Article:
2012's natural disasters could spur some homeowners and governments to take more precautionary measures to protect their properties against damage, experts say. And, though insurers may not want to admit it, their specter could nudge up insurance premiums.
Dr. Tom Jeffery, chief hazard scientist at analytics firm CoreLogic, says that this year's disasters are likely to persuade more city and state governments to hedge their bets against the possibility of severe weather.
"Homeowners really don't have any way to avoid having a hurricane occur, but certainly, as New Orleans has proven, you can build and develop mitigation measures," he said. "With the amount of damage that was done with Sandy, it does become cost-effective to start to consider those things."
Mitigation measures could include building levees in areas recently discovered to be flood-prone, artificial berms and pumping systems. Water-risk management experts already have called for the construction of a water barrier that could stave off potential storm-surge damage in New York City.
"Hurricane Sandy, just one year removed from the devastation in the Northeast from Hurricane Irene, demonstrated the importance of preparation for events that are possible, even though they may not have a high statistical probability," wrote Jeffery in "CoreLogic 2012 Natural Hazard Risk Summary and Analysis," a report released by CoreLogic on Thursday.
It's possible more homeowners may also take additional measures to protect their homes, and that buyers may steer clear of regions that are now known to be susceptible to disasters. But Jeffery says that history shows that disasters don't seem to affect buying or building activity as much as one might think.
"In the aftermath of hurricanes, there's an awful lot of damage," he said. "Yet it doesn't seem to deter anybody from wanting to build on the coast where they have a beautiful scenic view."
In the case of wildfires, which in 2012 caused the third-highest loss of acreage in more than 50 years, governments are likely to ramp up efforts to reduce flammable matter in fire-prone areas. And homeowners, wary of last year's damage, may be more inclined to adopt the practice, he added.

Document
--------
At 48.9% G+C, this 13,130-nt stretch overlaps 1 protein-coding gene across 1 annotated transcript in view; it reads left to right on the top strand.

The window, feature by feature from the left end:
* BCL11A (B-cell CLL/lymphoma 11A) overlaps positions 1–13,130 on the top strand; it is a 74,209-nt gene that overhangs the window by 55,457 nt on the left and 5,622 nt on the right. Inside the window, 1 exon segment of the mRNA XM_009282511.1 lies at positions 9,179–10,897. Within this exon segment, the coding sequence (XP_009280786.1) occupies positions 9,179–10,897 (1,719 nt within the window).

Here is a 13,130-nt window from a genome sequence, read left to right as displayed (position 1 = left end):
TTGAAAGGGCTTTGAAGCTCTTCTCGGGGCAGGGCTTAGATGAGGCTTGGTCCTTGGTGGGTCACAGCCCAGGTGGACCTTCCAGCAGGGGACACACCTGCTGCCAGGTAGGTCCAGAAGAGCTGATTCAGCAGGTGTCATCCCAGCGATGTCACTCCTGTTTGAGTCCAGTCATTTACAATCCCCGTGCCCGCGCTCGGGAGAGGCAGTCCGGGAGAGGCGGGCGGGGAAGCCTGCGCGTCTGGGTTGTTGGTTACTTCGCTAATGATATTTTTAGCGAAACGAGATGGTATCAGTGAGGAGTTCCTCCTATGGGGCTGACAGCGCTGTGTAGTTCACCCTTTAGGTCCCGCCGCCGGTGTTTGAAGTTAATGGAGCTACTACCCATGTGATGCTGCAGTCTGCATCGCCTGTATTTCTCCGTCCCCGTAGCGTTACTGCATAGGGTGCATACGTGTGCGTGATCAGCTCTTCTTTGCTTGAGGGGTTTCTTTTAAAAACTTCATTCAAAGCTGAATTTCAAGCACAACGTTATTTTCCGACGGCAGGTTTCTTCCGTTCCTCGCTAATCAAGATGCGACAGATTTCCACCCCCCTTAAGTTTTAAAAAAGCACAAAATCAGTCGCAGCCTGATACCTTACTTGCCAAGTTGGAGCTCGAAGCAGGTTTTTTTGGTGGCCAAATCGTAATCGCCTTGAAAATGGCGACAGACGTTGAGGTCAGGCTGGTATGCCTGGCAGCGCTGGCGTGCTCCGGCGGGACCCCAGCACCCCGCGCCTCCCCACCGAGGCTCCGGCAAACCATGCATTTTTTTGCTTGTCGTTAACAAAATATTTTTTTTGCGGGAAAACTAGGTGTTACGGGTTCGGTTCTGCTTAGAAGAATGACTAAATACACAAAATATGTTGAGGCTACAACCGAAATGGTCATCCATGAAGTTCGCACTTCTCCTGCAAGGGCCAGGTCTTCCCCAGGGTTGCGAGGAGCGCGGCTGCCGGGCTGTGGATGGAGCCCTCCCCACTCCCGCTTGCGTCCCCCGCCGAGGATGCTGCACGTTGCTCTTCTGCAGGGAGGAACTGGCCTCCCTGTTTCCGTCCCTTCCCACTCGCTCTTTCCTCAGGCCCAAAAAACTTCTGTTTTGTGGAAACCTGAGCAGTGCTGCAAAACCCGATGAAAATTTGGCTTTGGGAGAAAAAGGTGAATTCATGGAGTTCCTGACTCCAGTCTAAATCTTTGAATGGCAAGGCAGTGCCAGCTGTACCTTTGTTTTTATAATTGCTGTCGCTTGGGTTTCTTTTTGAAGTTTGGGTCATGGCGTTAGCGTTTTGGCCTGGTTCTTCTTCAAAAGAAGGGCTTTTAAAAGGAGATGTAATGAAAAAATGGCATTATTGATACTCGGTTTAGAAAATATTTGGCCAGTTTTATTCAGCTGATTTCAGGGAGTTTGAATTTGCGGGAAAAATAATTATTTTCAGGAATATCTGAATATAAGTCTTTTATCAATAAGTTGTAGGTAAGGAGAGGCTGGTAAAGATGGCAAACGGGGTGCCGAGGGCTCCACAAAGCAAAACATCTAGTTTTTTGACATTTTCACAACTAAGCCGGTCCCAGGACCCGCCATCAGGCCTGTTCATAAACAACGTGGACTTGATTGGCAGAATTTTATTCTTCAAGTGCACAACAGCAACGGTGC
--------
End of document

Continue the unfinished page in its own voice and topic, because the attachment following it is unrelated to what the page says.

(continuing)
Reducing the amount of natural material that fuels wildfires is a change from previous strategy, which stressed fire prevention, he said. "We had Smokey the Bear syndrome," he said. "That's kind of gone by the wayside."
Insurance Premiums Could Rise
2012's natural disasters could also push flood insurance premiums higher. Premiums are set by the Federal Emergency Management Agency's National Flood Insurance Program -- the sole provider of primary flood insurance to homeowners. (Homeowners can also purchase additional "excess flood insurance" offered by private companies for damage that may exceed FEMA's coverage cap of $250,000 in building damage and $100,000 in personal property damage.)
Premiums on flood insurance for secondary homes already are set to rise because of recent legislation that eliminated subsidies provided by FEMA under the National Flood Insurance Program.
There's been a "recent push by the government to make the flood insurance program self-sustaining rather than heavily subsidized," said Burl Daniel, an insurance expert in Fort Worth, Texas.
A bill that passed Friday granting permission to FEMA, already reportedly $18 billion in debt, to borrow up to $9.7 billion to pay Hurricane Sandy claims may only increase calls for the NFIP to become self-sufficient. That could translate into higher premiums on the primary residences of many homeowners.
FEMA would not comment on the possibility of raising premiums, calling it a "longer-term" issue. But a spokesman did say that FEMA is attempting to spread word of "advisory base flood elevation" guidelines to homeowners in Sandy-impacted regions. Residents there would be well-advised to heed the guidelines, he said.
"If the Advisory Base Flood Elevation indicates a higher flood risk and a homeowner doesn't adequately elevate to mitigate that risk, when the flood maps are revised, they could face higher rates for being below the base flood elevation," he said.
Private insurers, which service FEMA's flood insurance for customers, could also alter premiums if it's discovered that premiums didn't properly reflect certain properties' flood risks, Daniel added.
To correct errors, they would have to raise insurance rates of some customers.
Homeowner's insurance premiums are even more likely to rise in areas hit by Hurricane Sandy, Daniel said. "The portion of the premium that goes to pay windstorm claims could rise over time," he said.
That's because the portion of premiums that cover wind-damage claims is determined using loss data usually spread over a 10-year period. In contrast, flood insurance premiums are based on the likelihood of flood damages over a 100-year period. Sandy's claims may have more of an impact on a 10-year average used to determine windstorm premiums than on a 100-year average used to calculate flood insurance premiums.
Allstate, a provider of homeowner's insurance, would not comment on whether it might raise homeowners insurance premiums in Sandy-affected areas. But it did say that "Allstate's prices need to reflect the costs of providing home insurance."
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